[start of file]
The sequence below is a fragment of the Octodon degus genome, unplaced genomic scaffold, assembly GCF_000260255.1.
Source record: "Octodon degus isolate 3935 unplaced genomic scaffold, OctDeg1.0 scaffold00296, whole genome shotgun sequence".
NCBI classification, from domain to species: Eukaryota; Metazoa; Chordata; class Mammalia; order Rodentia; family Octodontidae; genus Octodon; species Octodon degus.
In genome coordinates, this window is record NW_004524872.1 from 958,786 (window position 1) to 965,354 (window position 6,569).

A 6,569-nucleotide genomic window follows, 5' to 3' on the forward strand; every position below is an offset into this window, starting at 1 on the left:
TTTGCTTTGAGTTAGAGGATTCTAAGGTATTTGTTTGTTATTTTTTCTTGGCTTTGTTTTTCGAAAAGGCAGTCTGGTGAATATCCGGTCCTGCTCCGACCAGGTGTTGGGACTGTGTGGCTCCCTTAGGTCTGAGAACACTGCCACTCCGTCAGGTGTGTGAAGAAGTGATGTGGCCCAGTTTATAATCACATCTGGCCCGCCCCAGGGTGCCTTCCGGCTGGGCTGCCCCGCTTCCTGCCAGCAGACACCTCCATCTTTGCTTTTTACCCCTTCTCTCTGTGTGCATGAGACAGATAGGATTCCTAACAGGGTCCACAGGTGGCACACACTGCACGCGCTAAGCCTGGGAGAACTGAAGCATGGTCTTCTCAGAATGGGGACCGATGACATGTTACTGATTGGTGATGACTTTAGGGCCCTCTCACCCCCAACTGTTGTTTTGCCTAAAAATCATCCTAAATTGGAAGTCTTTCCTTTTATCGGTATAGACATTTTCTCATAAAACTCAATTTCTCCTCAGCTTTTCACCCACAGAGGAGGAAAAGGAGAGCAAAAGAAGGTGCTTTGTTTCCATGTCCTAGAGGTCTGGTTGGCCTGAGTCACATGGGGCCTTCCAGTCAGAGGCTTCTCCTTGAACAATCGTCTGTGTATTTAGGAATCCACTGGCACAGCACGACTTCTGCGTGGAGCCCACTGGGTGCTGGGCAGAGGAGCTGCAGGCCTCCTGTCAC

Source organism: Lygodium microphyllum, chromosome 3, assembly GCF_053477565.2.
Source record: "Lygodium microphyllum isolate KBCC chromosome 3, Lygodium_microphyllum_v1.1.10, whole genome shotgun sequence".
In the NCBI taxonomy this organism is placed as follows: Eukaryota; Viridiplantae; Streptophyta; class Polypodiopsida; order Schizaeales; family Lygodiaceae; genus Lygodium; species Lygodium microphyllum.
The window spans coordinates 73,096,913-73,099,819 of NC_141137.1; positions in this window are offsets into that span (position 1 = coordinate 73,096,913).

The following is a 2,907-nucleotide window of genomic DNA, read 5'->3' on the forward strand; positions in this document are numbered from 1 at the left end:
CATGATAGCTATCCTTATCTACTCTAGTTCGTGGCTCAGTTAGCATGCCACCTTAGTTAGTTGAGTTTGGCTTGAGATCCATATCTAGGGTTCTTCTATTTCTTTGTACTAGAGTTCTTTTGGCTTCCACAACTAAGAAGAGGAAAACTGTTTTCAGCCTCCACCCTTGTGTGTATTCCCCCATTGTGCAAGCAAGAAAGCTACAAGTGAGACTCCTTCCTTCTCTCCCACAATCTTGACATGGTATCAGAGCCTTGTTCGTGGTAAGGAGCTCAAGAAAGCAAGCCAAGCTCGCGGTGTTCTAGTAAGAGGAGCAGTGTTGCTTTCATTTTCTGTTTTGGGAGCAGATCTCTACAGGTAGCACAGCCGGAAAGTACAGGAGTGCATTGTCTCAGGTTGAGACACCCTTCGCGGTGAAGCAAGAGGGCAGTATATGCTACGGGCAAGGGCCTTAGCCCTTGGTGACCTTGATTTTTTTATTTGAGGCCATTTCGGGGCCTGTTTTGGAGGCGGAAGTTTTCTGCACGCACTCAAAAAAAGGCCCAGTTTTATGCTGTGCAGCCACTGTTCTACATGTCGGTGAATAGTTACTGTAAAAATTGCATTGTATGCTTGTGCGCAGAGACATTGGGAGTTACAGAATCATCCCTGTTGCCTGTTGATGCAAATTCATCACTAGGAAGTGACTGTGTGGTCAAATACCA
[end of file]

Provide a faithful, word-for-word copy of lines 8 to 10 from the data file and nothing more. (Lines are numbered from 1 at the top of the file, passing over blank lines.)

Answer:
Source record: "Lygodium microphyllum isolate KBCC chromosome 3, Lygodium_microphyllum_v1.1.10, whole genome shotgun sequence".
In the NCBI taxonomy this organism is placed as follows: Eukaryota; Viridiplantae; Streptophyta; class Polypodiopsida; order Schizaeales; family Lygodiaceae; genus Lygodium; species Lygodium microphyllum.
The window spans coordinates 73,096,913-73,099,819 of NC_141137.1; positions in this window are offsets into that span (position 1 = coordinate 73,096,913).